Many people spend countless hours online, often chatting with strangers. If you’re one of them and you like using Tinder, Omegle, or social media to meet new people, know that you’re in danger of being catfished.
Unfortunately, romance scams increased by 40% in 2020 following the COVID-19 outbreak. Not even Facebook is safe, as the latest report from the platform suggests 1.3 billion fake accounts were taken down in the last six months.
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Why Do People Catfish or are Being Catfished?
There are multiple reasons people will catfish others. Many are just insecure and suffer from depression or anxiety, and meeting others is difficult. Those people may also have low self-esteem, making interaction with new people even harder.
On the other hand, some will catfish because they want revenge or need to harass and hurt their victim. Additionally, some catfish hide their identity since they plan on scamming others.
This shows that catfishing is often far from a prank. Here’s how to know if it’s happening to you.
The Person Constantly Refuses Video Chat
Once the messaging moves on to something bigger, chances are you’ll want to see the person you’re chatting with. Even though you might have exchanged some photos, it’s normal that you want to see the person in real-time and have a video chat.
However, if a person you’re chatting with refuses to do so, something might not be right. Naturally, some people are shy, but that still shouldn’t prevent them from seeing you for at least a second. Additionally, if your new friend accepts a video call but remains in the dark or you can’t clearly see their face, note that you’re probably catfished.
They Can’t Meet Up
Ideally, you’ll eventually want to meet the person you’ve been talking to online. A live date could strengthen your relationship and help you get to know the person better. Seeing someone offline will also make you decide whether that person meets your expectations.
Pay attention to how your online friend behaves once you mention meeting up. If they find an excuse or quickly accept, only to change their mind later, something is not right. They might go as far as saying they’ve been in a car accident just to get your sympathy and avoid meeting up with you.
Your Real-Life Friends Have Doubts
Sometimes when you get too involved with a person, the only voice of reason could be your friends. They probably know all about the person you’re chatting with and have likely helped you find out more about them.
Still, if your friends become suspicious about that person, make sure you talk to them to find out why they think what they do. Sometimes they’ll notice things you’ll subconsciously ignore and help open your eyes to the truth.
Your Online Friend Has No Online Presence
These days, people usually have a few social media accounts that they manage simultaneously. Think about looking up the person you’re chatting with on other networks. If they barely have any other accounts or their accounts are new with very few friends, they’re likely catfishing you.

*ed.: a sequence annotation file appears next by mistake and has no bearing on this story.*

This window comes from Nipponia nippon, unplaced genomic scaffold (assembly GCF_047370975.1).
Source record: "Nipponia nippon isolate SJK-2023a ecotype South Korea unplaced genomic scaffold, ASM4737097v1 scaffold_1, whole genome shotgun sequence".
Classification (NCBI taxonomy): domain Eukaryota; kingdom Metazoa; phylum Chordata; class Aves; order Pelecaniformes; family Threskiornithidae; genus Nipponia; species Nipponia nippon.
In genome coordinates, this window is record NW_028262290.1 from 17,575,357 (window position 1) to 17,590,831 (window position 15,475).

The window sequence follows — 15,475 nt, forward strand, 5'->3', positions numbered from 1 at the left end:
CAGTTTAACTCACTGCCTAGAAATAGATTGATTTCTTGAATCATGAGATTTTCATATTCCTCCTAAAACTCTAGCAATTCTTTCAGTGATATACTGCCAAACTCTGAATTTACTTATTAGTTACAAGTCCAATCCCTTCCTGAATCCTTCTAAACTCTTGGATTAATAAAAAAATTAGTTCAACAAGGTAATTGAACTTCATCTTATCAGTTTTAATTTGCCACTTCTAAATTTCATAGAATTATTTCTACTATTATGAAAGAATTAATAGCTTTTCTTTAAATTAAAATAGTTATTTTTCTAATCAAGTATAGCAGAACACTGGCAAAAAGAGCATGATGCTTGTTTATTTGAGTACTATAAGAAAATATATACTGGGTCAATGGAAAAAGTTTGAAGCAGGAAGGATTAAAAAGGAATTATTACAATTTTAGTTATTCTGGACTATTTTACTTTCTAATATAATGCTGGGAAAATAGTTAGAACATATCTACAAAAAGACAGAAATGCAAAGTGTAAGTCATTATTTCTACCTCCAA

Think about the job that your online friend has. If they claim to be successful, look up their LinkedIn account, or just be open and ask to follow them on another platform. However, if they avoid giving you the links, something is wrong.
They Use Only Professional Photos
Most people on social media upload selfies and personal photos with their friends and family. If you’re chatting with someone who only has professional photos on their account, chances are those photos don’t belong to them.
Some catfishers will also use other people’s photos you can easily check with reverse image search. Still, others will use professionally made images to make themselves look better and possibly lure you into some scam.
They Ask for Money
When someone asks you for money, and you haven’t even met in person, something is clearly wrong. Unfortunately, some people catfish to scam others, starting by evoking sympathy and then shamelessly asking for help.
The same goes if that person asks for your explicit photos or videos—chances are they only wanted to lure you into becoming something more than friends and then blackmail you for money. Never fall for these tricks, and if things become serious, don’t be afraid to report the person to the authorities.
Catfishing is more common than you think. Unfortunately, sometimes people catfish with serious intentions of hurting others. Pay attention to how your online friend behaves when you mention certain topics and save yourself form Being Catfished.
If they don’t want to live chat or make excuses to avoid meeting in real life, chances are they’re actually someone else. If your friends are suspicious about the whole thing, don’t ignore them.
In addition, if the person you’re chatting with asks you for money, stop all contact immediately as this is the biggest red flag of all.